Working with different languages

Most of the examples in this guide use Motoko—the programming language specifically designed to work with the Internet Computer. Potentially, however, you can write programs in any language that compiles to WebAssembly to deploy applications that run on the Internet Computer. This section provides some high-level guidance for writing programs in different languages and how to deploy them on the Internet Computer.

Using Rust

You can create Rust projects to run on the Internet Computer by using Cargo and compiling your program to use WebAssembly as the target output. The CanCan sample project illustrates one way of implementing a Rust-based canister—the BigMap library—using macros to write functions as query and update calls.

This section provides a summary of the key steps involved in deploying a Rust program as a canister on the Internet Computer. You should note, however, that the steps described here only illustrate one approach. Other implementation approaches are also possible.

Create a project

Because most Rust programmers use Cargo to handle build and package management tasks—such as downloading and compiling the libraries your program depends on—your first step is to create a new Rust project using the Cargo command-line interface.

Alternatively, you could create a new project using DFINITY Canister Software Development Kit (SDK) instead of Cargo, but creating a project using Cargo represents the typical workflow for creating Rust projects.

To create a new Rust project:

  1. Open a terminal shell on your local computer, if you don’t already have one open.

  2. Verify that you have Cargo installed by running the following command:

    cargo --version
  3. Change to the folder you are using for your Internet Computer or Rust sample projects.

  4. Create a new project by running a command similar to the following:

    cargo new my_rust_program

    This command creates a new my_rust_program directory with a default Cargo.toml file and a src directory with a default main.rs file.

  5. Change to your project directory by running the following command:

    cd my_rust_program

    If you list the contents of this directory, you’ll see that it only contains the Cargo.toml file and src directory. To compile this project to run on the Internet Computer, you’ll need some additional files.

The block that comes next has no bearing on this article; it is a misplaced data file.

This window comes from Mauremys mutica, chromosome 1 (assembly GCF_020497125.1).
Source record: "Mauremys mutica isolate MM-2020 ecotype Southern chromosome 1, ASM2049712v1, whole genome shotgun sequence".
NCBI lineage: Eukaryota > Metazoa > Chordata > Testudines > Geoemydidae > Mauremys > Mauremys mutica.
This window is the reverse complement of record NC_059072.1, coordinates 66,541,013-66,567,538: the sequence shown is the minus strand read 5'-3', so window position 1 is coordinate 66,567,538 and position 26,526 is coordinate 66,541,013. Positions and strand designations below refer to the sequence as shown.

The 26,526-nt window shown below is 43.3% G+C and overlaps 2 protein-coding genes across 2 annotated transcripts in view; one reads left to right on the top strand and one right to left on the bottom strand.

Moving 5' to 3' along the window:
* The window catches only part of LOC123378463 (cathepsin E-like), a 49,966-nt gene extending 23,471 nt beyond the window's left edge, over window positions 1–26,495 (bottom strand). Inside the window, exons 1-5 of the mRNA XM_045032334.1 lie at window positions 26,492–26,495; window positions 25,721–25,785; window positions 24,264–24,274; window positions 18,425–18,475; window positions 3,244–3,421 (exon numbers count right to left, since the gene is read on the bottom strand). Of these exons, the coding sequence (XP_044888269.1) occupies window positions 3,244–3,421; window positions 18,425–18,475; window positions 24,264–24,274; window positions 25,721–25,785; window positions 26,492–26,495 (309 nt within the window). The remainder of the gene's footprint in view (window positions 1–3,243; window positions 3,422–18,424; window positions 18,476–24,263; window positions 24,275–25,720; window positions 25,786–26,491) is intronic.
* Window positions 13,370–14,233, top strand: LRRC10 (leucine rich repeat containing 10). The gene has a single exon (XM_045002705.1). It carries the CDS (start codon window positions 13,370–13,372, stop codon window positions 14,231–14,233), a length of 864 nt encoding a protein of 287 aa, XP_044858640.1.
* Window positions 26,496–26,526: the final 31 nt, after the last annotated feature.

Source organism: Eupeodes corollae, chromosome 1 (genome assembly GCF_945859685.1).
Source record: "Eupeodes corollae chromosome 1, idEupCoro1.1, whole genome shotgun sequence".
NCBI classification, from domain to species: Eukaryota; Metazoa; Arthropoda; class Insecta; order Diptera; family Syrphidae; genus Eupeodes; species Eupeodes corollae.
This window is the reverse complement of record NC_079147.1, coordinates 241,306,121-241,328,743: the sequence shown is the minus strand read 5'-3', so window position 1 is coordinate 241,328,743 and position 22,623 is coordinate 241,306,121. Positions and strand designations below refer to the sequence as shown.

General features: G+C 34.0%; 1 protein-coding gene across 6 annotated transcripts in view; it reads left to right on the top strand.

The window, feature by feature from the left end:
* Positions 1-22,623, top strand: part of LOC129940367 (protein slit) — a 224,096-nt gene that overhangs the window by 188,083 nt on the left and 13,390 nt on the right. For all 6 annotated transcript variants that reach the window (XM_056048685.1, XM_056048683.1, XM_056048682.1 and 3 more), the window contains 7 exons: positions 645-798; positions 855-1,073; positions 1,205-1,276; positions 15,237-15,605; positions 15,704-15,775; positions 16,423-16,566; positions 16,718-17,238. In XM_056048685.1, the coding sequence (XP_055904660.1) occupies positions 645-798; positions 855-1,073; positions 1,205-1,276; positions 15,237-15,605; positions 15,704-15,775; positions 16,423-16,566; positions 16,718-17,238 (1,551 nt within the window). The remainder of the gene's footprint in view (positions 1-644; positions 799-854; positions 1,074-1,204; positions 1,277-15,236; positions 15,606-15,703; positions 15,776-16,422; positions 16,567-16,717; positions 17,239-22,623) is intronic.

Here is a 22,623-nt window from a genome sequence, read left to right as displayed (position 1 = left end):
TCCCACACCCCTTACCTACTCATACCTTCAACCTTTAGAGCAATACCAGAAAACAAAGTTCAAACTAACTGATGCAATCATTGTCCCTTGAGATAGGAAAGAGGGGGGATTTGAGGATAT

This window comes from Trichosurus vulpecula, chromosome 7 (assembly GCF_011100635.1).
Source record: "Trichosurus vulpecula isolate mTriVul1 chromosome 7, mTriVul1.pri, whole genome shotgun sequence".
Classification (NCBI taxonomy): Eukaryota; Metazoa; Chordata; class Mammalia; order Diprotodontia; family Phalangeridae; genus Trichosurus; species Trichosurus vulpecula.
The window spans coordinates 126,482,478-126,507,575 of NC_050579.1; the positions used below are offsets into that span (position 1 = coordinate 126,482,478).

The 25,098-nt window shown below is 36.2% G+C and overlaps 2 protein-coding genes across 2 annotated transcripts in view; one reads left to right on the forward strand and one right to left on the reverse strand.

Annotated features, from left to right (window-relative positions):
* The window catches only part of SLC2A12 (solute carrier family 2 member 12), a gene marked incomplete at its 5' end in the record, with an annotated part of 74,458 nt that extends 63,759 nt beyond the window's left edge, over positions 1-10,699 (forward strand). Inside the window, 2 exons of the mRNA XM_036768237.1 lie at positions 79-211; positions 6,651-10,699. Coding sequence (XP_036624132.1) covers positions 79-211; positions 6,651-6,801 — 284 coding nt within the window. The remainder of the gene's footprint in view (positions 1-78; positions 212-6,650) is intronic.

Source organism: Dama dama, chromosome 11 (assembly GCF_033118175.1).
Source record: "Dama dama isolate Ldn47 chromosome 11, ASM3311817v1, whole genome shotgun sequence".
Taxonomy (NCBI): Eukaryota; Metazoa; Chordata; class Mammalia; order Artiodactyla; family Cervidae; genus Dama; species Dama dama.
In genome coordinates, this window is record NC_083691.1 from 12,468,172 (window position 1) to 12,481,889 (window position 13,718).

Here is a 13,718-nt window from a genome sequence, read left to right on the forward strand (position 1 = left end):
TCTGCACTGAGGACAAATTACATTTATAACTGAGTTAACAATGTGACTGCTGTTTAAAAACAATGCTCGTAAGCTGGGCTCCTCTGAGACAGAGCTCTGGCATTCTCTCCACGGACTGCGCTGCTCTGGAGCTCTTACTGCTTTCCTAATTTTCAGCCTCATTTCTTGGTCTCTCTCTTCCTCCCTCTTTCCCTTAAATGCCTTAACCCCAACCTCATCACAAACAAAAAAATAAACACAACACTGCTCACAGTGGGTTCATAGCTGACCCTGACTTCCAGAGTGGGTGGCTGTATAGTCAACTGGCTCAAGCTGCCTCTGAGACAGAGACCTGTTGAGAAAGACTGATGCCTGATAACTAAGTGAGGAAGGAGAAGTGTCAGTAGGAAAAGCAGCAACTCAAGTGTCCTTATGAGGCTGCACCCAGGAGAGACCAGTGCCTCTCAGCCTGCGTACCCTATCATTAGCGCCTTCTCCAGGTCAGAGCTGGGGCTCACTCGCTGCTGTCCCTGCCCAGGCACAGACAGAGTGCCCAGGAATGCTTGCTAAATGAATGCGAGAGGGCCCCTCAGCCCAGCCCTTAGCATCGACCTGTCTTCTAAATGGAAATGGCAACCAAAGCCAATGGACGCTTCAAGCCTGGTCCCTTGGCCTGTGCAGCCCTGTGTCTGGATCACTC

Modify the Cargo configuration file

The Cargo.toml file provides a manifest for each Rust package. The manifest contains sections that specify configuration details for the package. To prepare the Rust project to run on the Internet Computer, we’ll copy the default Cargo.toml file then modify some of the configuration details for the project.

To modify the Cargo.toml file:

  1. Check that you are in the root directory for your project by running the pwd command, if necessary.

  2. Copy the default Cargo.toml file to the src directory by running the following command:

    cp Cargo.toml src/Cargo.toml

    Projects that run on the Internet Computer typically use one project-level Cargo.toml file to set up a workspace for the canister members of the project and a second Cargo.toml file in the source code directory to configure settings for each canister.

  3. Open the Cargo.toml file that is the root directory of your project in a text editor.

    By default, the file contains the [package] and the [dependencies] sections.

  4. Replace the [package] section with a [workspace] section similar to the following:

    [workspace]
    members = [
        "src/my_rust_program",
    ]

    For information about the [workspace] section and [workspace] keys, see Workspaces. For information about the other sections and keys you can configure in the Cargo.toml file, see The Manifest Format.

  5. Remove the [dependencies] section.

  6. Save your changes and close the file to continue.

  7. Open the src/Cargo.toml file in a text editor.

  8. Add a [lib] section with the path to the main source code similar to the following:

    [lib]
    path = "main.rs"
  9. Update the [dependencies] section with any package dependencies.

  10. Save your changes and close the file to continue.

Add a canister configuration file

When you create a new project using the DFINITY Canister SDK, the dfx new command automatically adds a default dfx.json configuration file to the project directory. Because we created the Rust project using Cargo, you need to manually create this file in your project directory.

To add the dfx.json configuration file:

  1. Check that you are still in your project directory by running the pwd command, if necessary.

  2. Create a new dfx.json configuration file in the root directory for your project.

  3. Open the `dfx.json`file in a text editor.

  4. Add the version and canisters keys with settings similar to the following to the dfx.json file:

    {
      "version": 1,
      "canisters": {
        "my_rust_program": {
          "type": "custom",